Of Mice and Men – A Study in Human Behaviour

English SMSC Blog – March 2018 by R. McGarry

Of Mice and Men – A Study in Human Behaviour

‘Maybe ever’body in the whole damn world is scared of each other’.
John Steinbeck – Of Mice and Men

Of Mice and Men was historically a GCSE text but is now removed from the curriculum. However, the Hazeley English Team believe this novella to be so rich in language and a fascinating insight into human behaviours, it was decided to continue to teach the book to Year 9. Of all the text studied at Hazeley, ‘Of Mice and Men’ is undoubtedly one of the firm favourites with students. The tale of Lennie and George and their quest to find work during America’s Great Depression is a journey that students feel they walk with them. Every aspect of the Social, Moral, Spiritual and Cultural (SMSC) curriculum can be explored through this tale. Prejudice against the aged, the disabled and those from ‘other’ races are debated. Bullying, violence, sexual violence – all topics open for rich debate and of course there is the shocked response at the end when George has the moral dilemma of whether to allow Lennie to be killed or pull the trigger himself – apologies for the spoiler if you haven’t read the book!

War Poets – entertainers or propagandists?
The Writings of War unit of work studied by Year 8 this spring term provided a rich array of texts from the last century. This is a truly cross-curricular programme of work that links in with the teaching of the World Wars in History. Students analysed the propaganda posters of the First World War and explored the morality of encouraging young men to sign up. Animated discussion took place making comparisons between the British culture of the period and how this influenced the message from the Government and its impact on the would-be soldiers with today’s society. Much debate followed as to whether the recruitment posters and propaganda would have the same impact today. The unit also studied some of war literature’s well known poetry from poets such as Rupert Brooks and Wilfred Owen. Comparisons were made between poets who glorified the war and in effect, supported the war campaign through literature with poets who spoke of the harsh reality of trench warfare and its impact on the soldiers. This work develops higher thinking skills among students where they examine the role of literature in times of conflict and raised high level questioning around the role of writers and their place in society as influencers.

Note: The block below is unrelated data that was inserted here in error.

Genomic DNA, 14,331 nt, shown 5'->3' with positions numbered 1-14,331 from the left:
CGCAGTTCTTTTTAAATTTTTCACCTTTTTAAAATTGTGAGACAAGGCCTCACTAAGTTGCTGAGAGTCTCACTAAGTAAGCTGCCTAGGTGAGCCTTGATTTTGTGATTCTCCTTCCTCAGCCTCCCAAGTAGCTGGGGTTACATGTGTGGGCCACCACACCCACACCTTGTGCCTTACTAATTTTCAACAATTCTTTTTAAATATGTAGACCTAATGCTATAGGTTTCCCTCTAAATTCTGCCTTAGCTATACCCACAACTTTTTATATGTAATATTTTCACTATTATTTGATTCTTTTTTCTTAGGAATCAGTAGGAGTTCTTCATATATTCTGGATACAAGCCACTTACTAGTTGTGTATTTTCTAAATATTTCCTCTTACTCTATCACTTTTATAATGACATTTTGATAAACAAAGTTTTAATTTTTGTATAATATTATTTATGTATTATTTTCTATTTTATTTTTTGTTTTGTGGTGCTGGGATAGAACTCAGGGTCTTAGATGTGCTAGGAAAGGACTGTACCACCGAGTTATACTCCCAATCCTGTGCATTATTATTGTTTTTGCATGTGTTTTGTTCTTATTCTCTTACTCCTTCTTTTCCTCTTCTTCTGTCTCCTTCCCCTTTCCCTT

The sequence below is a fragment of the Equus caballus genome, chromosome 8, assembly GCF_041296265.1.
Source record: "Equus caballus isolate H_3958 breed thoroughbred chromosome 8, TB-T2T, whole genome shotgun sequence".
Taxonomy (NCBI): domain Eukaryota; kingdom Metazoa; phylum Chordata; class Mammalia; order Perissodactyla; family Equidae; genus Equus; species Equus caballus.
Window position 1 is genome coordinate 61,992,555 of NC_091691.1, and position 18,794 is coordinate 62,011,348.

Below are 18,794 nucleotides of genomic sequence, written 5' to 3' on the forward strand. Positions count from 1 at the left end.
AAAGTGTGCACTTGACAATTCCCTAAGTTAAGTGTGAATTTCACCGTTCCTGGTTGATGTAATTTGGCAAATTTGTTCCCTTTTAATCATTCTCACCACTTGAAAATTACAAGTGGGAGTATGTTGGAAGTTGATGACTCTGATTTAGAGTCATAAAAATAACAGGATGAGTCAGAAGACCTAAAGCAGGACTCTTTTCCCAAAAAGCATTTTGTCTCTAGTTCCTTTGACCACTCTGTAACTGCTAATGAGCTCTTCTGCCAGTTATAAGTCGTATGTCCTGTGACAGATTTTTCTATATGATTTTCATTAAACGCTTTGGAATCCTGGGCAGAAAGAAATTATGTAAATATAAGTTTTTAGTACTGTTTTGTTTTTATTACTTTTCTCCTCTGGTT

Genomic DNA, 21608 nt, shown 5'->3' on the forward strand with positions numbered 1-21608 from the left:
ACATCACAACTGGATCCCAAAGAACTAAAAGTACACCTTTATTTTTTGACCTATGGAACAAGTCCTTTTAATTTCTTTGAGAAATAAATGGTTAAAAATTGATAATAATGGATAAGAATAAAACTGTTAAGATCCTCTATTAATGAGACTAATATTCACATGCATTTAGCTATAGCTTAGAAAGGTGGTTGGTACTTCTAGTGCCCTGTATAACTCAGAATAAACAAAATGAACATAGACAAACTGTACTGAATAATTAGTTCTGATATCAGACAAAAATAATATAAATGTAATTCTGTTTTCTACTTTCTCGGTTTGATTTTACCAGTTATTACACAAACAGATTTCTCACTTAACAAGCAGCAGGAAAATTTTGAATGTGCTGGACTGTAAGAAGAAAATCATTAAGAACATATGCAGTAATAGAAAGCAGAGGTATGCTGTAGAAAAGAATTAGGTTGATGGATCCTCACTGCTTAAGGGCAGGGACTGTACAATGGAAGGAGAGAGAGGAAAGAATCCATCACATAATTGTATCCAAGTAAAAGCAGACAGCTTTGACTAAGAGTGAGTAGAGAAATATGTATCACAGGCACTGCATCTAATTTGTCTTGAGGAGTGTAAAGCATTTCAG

This engaging unit has helped students prepare for the demanding level of analysis of conflict texts for GCSE but also provided a wonderful opportunity for discussion and debate around the social and moral aspects of those involved. It has been wonderful seeing students this early in their academic journey making poignant comparisons with areas of conflict within their own cultures in today’s society.

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